January 6, 2015
Your IRA is protected from creditors if you have to file bankruptcy, but what happens to that IRA if you die and leave it to a child? Many assumed that the inherited IRA retained that creditor protection in a child’s bankruptcy. The United States Supreme Court ruled otherwise in Clark v. Rameker, 134 S. Ct. 2242 (2014).
The Supreme Court ruled that inherited IRAs are not “retirement funds” within the meaning of the United States Bankruptcy Code’s exemptions. Therefore, when a person files bankruptcy, assets in an inherited IRA are available and must be used to pay creditors. The inherited IRA is treated the same as an outright cash gift to your beneficiary. There is no protection.
One of the reasons the inherited IRA loses creditor protection is that the funds in the inherited IRA can be withdrawn by the beneficiary at any time, without any penalty. Even if a child is not at risk for filing bankruptcy, many IRA owners shudder at the thought of a beneficiary withdrawing most or all of an IRA for fancy cars, expensive vacations or other lavish items.
The average revocable living trust is not typically designed to deal with retirement plan assets. Indeed, making the average revocable living trust the beneficiary of your retirement plan assets can lead to harsh income tax consequences. A trust specifically designed to deal with retirement plan assets, however, can maintain protection from a child’s creditors and prevent lavish spending. Retirement plan trusts can also provide for professional asset management and ensure that retirement assets take the fullest advantage of the opportunity for tax free growth.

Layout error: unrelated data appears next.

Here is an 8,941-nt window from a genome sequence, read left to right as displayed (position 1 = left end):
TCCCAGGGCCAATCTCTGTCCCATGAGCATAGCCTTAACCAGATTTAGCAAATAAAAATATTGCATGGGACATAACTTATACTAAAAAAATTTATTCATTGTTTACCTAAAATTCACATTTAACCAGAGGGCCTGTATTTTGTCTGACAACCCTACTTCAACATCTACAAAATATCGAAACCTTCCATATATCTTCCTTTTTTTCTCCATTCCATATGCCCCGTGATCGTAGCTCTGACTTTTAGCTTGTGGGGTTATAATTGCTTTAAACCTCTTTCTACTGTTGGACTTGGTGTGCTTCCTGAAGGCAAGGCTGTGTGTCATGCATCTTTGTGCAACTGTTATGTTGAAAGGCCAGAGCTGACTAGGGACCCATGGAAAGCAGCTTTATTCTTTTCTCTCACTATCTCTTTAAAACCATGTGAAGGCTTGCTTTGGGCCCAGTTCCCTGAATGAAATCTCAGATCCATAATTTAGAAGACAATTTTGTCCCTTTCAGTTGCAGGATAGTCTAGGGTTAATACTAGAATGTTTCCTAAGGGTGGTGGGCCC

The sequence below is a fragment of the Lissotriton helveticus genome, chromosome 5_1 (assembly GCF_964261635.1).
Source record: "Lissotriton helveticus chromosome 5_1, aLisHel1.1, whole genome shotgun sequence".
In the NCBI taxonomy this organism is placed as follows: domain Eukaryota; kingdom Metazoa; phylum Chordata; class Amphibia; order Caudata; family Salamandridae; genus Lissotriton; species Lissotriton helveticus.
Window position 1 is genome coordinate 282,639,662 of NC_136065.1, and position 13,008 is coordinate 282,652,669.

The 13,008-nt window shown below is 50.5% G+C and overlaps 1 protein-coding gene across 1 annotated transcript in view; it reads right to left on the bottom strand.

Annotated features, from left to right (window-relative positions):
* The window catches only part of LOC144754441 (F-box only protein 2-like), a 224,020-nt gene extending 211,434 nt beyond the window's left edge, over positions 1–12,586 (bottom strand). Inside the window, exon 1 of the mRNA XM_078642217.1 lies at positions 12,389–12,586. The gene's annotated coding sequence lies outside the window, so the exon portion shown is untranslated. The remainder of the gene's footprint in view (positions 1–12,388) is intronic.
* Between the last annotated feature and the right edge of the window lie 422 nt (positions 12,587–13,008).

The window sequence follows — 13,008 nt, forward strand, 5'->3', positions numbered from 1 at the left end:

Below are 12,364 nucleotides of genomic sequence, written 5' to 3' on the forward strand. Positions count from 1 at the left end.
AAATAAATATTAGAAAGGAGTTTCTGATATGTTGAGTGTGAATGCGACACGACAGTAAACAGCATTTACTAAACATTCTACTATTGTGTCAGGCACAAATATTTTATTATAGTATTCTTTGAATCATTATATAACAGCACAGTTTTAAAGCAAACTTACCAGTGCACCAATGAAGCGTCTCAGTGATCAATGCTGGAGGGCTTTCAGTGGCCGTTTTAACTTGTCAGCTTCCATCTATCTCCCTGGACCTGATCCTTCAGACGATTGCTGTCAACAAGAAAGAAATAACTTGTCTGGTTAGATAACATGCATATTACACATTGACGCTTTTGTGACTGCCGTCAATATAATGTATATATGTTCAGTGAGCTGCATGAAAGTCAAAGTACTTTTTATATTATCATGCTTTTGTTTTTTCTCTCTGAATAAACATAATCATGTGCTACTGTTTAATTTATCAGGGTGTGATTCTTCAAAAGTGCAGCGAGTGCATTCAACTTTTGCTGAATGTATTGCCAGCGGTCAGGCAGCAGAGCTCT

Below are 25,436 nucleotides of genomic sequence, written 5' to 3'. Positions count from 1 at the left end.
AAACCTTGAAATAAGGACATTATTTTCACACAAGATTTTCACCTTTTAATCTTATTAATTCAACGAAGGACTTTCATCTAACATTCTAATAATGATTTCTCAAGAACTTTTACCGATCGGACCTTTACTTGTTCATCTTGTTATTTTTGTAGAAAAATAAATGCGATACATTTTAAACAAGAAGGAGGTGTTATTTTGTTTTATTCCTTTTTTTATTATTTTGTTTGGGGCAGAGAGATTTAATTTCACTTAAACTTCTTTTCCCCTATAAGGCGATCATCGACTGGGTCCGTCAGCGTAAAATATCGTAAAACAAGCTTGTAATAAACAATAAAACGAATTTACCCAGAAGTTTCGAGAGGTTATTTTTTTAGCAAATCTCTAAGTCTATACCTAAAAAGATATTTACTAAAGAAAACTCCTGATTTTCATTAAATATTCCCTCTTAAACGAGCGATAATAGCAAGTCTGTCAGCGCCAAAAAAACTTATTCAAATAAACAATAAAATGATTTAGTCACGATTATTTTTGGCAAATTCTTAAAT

There are some drawbacks to retirement plan trusts. Trusts pay income taxes at higher rates than individuals. These trusts also add complexity to your estate plan and are best administered by professionals who can ensure that the administration of the trust complies with all of the relevant IRS rules. Consequently, anyone with significant retirement plan assets should seek the advice of a knowledgeable and experienced estate planner to help determine whether a retirement plan trust is the best option for their situation.
By Michael Olsaver, you may contact him at email@example.com or 517-423-5404.